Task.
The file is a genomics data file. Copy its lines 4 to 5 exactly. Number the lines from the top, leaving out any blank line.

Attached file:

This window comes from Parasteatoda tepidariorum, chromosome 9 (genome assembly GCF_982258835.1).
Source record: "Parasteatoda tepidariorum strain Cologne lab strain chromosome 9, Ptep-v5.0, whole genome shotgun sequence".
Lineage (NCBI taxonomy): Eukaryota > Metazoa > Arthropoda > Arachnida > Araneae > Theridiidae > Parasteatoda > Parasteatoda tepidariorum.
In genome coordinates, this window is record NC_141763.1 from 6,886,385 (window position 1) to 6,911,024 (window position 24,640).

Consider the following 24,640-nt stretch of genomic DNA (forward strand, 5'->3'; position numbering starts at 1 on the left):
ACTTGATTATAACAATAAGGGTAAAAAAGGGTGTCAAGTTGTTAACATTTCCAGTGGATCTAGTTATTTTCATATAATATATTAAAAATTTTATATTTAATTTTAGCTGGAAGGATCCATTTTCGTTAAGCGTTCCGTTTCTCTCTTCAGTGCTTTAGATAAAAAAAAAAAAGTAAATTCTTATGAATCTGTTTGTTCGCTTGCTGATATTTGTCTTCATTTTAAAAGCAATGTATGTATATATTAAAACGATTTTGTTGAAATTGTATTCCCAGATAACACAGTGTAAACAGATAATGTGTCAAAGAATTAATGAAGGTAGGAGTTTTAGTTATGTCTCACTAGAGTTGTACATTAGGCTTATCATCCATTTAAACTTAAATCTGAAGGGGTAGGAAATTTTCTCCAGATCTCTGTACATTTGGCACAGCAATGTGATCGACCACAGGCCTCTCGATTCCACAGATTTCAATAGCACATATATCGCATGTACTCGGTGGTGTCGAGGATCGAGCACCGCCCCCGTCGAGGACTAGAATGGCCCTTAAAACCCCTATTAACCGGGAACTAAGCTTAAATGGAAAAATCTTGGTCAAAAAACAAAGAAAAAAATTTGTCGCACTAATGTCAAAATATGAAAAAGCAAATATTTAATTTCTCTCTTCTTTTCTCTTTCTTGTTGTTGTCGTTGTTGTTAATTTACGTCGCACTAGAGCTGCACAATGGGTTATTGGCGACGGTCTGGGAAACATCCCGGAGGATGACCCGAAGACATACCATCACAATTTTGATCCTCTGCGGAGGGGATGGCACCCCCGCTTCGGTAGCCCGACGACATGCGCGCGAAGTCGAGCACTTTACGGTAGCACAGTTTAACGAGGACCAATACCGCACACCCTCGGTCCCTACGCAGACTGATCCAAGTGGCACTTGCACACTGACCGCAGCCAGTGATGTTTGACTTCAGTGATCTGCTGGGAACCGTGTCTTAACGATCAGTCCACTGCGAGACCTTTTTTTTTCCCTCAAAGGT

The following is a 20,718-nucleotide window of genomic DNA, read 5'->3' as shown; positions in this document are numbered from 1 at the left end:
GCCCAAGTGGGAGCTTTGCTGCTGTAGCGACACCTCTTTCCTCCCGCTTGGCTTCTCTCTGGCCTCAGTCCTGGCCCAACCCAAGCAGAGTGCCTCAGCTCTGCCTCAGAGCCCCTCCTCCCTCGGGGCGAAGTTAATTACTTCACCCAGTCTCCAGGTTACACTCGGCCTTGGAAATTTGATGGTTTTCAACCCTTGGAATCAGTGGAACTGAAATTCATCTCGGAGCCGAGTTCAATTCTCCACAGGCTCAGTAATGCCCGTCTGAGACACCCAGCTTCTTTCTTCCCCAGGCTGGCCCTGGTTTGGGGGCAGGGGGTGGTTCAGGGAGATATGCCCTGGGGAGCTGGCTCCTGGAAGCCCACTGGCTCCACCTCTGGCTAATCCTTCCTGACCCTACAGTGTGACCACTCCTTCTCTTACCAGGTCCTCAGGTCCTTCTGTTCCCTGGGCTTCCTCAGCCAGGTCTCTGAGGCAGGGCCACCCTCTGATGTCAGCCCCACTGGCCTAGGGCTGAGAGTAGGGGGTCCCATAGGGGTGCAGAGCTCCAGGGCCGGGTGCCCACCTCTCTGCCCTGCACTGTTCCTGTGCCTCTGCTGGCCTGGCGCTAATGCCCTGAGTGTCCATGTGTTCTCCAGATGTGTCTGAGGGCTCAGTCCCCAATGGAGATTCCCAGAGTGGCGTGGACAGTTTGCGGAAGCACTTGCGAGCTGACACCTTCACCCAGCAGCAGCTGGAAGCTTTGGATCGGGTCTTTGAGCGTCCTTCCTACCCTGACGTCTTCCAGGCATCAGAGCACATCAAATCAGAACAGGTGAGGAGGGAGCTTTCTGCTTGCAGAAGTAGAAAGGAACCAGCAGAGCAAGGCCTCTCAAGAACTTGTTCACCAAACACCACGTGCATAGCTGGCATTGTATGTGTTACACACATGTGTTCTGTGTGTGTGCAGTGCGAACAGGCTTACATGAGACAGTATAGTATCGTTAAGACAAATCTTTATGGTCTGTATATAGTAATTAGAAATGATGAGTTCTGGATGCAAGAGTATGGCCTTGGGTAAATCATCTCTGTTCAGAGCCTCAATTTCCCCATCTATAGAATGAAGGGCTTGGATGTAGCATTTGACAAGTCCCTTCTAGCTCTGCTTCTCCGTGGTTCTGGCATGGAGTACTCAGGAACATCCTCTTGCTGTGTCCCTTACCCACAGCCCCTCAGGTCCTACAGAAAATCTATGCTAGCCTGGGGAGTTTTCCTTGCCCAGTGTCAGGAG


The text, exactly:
In genome coordinates, this window is record NC_141763.1 from 6,886,385 (window position 1) to 6,911,024 (window position 24,640).

Consider the following 24,640-nt stretch of genomic DNA (forward strand, 5'->3'; position numbering starts at 1 on the left):